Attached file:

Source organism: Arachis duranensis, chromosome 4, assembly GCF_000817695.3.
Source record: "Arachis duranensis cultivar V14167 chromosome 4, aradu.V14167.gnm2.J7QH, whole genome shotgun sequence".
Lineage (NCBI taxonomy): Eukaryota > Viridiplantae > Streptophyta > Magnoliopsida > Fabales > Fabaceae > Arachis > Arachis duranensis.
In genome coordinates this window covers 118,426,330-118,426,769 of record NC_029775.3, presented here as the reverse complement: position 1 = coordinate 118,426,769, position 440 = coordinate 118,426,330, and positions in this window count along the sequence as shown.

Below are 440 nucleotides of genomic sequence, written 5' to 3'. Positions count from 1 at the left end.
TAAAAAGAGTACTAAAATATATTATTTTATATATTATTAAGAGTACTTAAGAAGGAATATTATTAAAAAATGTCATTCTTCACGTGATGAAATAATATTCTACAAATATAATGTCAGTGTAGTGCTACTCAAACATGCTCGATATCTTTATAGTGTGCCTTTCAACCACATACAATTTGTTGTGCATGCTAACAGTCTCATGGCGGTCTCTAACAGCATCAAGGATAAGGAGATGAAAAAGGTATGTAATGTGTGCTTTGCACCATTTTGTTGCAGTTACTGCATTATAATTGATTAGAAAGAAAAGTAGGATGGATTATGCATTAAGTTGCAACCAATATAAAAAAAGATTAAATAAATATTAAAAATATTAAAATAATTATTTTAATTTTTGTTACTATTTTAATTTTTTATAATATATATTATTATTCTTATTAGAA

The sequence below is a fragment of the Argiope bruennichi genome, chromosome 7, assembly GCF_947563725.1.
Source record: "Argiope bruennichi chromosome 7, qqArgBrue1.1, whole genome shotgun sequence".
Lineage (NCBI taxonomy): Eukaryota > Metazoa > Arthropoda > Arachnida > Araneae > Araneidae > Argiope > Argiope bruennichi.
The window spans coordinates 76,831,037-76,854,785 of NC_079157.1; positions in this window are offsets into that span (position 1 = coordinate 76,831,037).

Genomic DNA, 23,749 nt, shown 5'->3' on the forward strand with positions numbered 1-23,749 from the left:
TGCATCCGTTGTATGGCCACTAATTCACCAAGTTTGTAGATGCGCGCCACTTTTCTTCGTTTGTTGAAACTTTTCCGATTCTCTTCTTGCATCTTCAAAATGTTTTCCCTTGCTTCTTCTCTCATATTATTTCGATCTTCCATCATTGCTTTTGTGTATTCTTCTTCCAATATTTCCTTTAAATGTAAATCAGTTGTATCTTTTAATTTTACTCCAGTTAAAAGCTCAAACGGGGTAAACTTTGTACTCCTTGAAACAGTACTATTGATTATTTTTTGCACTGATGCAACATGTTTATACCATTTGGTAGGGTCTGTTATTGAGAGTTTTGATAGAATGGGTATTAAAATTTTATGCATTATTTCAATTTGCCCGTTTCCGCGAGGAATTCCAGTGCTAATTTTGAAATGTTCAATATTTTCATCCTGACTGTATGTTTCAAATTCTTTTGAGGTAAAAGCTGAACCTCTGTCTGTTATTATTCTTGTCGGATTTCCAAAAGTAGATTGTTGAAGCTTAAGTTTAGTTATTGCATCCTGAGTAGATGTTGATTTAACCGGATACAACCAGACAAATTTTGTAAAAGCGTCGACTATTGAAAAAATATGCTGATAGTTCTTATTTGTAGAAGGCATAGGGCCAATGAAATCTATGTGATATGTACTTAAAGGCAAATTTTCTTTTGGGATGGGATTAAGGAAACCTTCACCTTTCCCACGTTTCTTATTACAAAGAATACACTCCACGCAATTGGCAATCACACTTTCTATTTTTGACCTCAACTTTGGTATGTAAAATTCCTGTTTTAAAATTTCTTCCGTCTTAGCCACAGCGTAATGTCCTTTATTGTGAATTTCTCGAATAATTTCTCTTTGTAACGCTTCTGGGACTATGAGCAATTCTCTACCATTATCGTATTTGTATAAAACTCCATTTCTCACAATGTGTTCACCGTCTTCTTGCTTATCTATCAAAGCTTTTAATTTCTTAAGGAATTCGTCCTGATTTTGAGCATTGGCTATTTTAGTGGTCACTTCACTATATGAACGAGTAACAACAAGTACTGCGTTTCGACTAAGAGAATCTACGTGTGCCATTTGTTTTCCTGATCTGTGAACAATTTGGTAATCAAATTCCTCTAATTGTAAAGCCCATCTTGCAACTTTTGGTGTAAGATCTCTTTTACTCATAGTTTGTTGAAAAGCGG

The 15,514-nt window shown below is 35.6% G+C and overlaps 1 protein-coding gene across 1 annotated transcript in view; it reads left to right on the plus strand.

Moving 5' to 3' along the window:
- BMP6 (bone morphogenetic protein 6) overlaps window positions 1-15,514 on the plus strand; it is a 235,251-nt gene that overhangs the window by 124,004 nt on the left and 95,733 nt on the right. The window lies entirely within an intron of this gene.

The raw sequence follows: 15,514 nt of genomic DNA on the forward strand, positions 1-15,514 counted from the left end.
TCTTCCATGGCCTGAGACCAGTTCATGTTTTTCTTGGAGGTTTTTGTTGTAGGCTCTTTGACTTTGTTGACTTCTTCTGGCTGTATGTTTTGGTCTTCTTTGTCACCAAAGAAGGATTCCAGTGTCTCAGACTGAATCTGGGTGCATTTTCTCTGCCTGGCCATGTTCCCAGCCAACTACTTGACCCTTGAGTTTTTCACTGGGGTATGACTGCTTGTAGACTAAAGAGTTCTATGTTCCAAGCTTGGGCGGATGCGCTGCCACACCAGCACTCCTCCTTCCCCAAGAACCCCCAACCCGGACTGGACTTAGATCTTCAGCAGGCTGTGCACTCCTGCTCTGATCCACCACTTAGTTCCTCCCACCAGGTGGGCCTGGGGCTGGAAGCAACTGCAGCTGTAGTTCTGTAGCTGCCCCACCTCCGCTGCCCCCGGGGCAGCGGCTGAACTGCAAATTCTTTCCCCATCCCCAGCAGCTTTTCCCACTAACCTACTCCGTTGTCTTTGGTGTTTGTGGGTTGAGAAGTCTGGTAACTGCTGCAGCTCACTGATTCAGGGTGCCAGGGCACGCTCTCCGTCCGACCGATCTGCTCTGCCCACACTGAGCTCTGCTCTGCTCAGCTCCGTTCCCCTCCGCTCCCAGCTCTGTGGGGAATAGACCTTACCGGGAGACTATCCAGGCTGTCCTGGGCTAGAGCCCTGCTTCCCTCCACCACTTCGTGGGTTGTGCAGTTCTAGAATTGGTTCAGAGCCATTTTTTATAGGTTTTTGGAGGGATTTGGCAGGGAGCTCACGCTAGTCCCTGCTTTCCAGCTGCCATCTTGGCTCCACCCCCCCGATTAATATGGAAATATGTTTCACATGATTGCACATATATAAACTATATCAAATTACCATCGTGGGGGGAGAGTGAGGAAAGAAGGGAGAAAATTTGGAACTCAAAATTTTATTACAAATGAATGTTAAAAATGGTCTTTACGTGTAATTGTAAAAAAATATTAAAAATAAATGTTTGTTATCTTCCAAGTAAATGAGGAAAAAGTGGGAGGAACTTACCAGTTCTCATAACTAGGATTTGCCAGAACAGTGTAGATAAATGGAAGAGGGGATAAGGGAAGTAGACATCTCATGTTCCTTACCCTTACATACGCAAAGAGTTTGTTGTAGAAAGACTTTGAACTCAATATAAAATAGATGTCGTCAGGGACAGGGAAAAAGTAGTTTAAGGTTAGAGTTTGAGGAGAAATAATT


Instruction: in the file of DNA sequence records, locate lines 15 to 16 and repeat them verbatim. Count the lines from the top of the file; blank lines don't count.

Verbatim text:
- BMP6 (bone morphogenetic protein 6) overlaps window positions 1-15,514 on the plus strand; it is a 235,251-nt gene that overhangs the window by 124,004 nt on the left and 95,733 nt on the right. The window lies entirely within an intron of this gene.

The raw sequence follows: 15,514 nt of genomic DNA on the forward strand, positions 1-15,514 counted from the left end.